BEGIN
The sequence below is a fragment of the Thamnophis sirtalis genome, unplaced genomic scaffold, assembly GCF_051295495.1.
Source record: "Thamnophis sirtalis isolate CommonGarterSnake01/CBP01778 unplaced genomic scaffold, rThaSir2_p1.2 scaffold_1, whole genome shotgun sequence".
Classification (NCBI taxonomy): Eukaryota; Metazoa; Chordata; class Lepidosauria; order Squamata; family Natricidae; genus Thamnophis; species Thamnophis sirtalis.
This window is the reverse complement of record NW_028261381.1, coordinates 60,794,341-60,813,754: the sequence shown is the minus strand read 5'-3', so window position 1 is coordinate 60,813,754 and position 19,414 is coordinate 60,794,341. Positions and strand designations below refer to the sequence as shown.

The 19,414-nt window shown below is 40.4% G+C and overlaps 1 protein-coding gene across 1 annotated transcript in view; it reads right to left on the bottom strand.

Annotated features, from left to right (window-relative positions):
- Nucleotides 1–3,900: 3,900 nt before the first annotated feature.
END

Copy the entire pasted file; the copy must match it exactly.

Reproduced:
The sequence below is a fragment of the Thamnophis sirtalis genome, unplaced genomic scaffold, assembly GCF_051295495.1.
Source record: "Thamnophis sirtalis isolate CommonGarterSnake01/CBP01778 unplaced genomic scaffold, rThaSir2_p1.2 scaffold_1, whole genome shotgun sequence".
Classification (NCBI taxonomy): Eukaryota; Metazoa; Chordata; class Lepidosauria; order Squamata; family Natricidae; genus Thamnophis; species Thamnophis sirtalis.
This window is the reverse complement of record NW_028261381.1, coordinates 60,794,341-60,813,754: the sequence shown is the minus strand read 5'-3', so window position 1 is coordinate 60,813,754 and position 19,414 is coordinate 60,794,341. Positions and strand designations below refer to the sequence as shown.

The 19,414-nt window shown below is 40.4% G+C and overlaps 1 protein-coding gene across 1 annotated transcript in view; it reads right to left on the bottom strand.

Annotated features, from left to right (window-relative positions):
- Nucleotides 1–3,900: 3,900 nt before the first annotated feature.